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Germs have a way of turning up in the places you least expect, including your public library.

When most of think about catching a nasty bacterial infection, we think of public restrooms, communal showers, hospitals, emergency rooms, elevators, escalators, door knobs, or standing in a crowd of people. Most of us don't usually stop to think that we could acquire antibiotic-resistant bacteria from a library book. 

That's exactly what researchers at the University of Ibadan in Nigeria found, however, when they tested books at four public libraries for antibiotic-resistant strains of  Bacillus, Proteus, Micrococcus, Stapylococcus, Yersenia, , Klebsiella serratia, Erwinia, Pseudomonas and Providencia. Bacteria associated with infections ranging from MRSA to bubonic plague can be found on the pages of library books, and many of these bacteria are strains that cannot be easily treated with antibiotics.

Just how many library books are contaminated with disease-causing bacteria? The Nigerian researchers found that:

  • 2.5 percent of books were contaminated with Erwinia. These bacteria won't make you sick, but they may kill your house plants or your garden.
  • 2.5 percent of books were contaminated with Providencia. These are bacteria that can cause urinary tract infections. Just how these bacteria managed to migrate from someone's urinary tract to the pages of a library book we'll leave to your imagination.
  • 22.5 percent of books were contaminated with Staphylococcus. These are the bacteria that can cause skin infections. Everyone has some staph bacteria on their skin, but they can easily infect cuts, burns, and abrasions.
  • 27.5 percent of books were contaminated with Bacillus. There are only two species of Bacillus that cause medical problems, but one causes food poisoning and the other causes anthrax. The germs of this genus on library books probably got there from feces or spoiled food.

Obviously, lapses in personal hygiene can become important at a public library. That's especially true when one considers how hard it can be to treat the kinds of infections that can be transmitted on library books. In the Nigerian study:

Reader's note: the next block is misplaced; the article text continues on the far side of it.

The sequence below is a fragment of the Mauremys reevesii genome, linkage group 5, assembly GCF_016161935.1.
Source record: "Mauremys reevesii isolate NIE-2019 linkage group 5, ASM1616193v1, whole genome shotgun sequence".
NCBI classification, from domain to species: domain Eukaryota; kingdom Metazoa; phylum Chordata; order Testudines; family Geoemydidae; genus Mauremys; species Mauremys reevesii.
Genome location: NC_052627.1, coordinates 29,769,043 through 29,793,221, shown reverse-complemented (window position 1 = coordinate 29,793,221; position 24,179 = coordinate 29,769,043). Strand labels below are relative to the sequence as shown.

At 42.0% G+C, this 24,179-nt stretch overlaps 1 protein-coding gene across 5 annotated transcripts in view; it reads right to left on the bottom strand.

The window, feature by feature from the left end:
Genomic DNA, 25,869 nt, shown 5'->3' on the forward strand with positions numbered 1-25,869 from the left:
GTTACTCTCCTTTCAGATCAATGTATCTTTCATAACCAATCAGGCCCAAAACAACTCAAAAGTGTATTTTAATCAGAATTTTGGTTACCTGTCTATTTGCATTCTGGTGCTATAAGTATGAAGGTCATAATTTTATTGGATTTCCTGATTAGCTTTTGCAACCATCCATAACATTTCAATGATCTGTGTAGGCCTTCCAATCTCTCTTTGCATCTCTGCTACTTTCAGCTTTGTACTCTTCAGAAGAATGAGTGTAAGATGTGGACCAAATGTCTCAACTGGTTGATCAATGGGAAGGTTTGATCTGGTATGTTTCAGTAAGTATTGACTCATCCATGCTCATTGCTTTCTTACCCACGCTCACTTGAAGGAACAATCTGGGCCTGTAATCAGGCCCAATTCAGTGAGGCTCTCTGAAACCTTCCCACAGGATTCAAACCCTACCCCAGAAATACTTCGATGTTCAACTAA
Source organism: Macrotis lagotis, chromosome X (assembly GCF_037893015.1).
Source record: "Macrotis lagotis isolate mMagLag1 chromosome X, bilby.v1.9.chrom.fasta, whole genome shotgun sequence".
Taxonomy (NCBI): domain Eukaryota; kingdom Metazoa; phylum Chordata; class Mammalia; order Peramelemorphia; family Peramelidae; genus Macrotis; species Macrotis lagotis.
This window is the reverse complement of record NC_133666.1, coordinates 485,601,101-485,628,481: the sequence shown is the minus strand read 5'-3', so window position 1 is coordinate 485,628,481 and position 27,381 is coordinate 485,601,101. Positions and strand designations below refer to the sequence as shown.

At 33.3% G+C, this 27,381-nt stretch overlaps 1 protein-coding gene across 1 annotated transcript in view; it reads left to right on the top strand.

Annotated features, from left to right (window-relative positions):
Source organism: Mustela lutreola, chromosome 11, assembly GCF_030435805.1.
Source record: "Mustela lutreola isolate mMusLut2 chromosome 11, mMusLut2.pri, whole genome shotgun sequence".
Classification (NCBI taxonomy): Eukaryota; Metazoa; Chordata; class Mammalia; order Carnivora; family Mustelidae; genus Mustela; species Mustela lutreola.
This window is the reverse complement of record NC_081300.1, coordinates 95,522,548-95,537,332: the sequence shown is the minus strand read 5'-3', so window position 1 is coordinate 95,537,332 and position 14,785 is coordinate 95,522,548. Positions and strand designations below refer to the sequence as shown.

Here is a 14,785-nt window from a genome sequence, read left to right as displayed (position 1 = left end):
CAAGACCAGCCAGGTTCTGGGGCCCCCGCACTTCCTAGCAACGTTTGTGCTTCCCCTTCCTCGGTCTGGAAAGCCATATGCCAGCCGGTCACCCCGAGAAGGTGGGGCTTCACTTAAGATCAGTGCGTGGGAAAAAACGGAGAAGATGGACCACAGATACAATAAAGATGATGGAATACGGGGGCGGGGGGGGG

• 17 percent of contaminated books contained bacteria that are resistant to treatment with Cipro (ciprofloxacin).
  • 75 percent of contaminated books contained bacteria that are resistant to treatment with tetracycline.
  • 100 percent of contaminated books contained bacteria that were resistant to at least one antibiotic.
  • Every sample of Staphylococcus aureus was resistant to every antibiotic tested.
  • 48 percent of contaminated books contained bacteria that were resistant to every antibiotic the researchers tested.

Why does this make a difference? Bacteria are capable of passing genes for antibiotic resistance to their neighbors. This means that if you have an infection with some kind of bacteria that responds to antibiotics and you pick up one of these books that is festering with antibiotic-resistant bacteria, the bacteria on the book can make the bacteria already in your body resistant to the antibiotic that is holding them in check. Every worse, many contaminated books in this library contain bacteria that can transfer resistance to any antibiotic your doctor may be using to treat you.

You may not get an infection from the bacteria in an unsanitary book, but those bacteria can make it harder to treat any infection you may already have.

Continue reading after recommendations

  • Brook SJ, Brook I. Are public library books contaminated by bacteria? J Clin Epidemiol. 1994 Oct. 47(10):1173-4. PMID: 7722550.
  • Leite DP Jr, Yamamoto AC, Amadio JV, Martins ER, do Santos FA, Simões Sde A, Hahn RC. Trichocomaceae: biodiversity of Aspergillus spp and Penicillium spp residing in libraries. J Infect Dev Ctries. 2012 Oct 19.6(10):734-43. doi: 10.3855/jidc.2080. PMID: 23103896.
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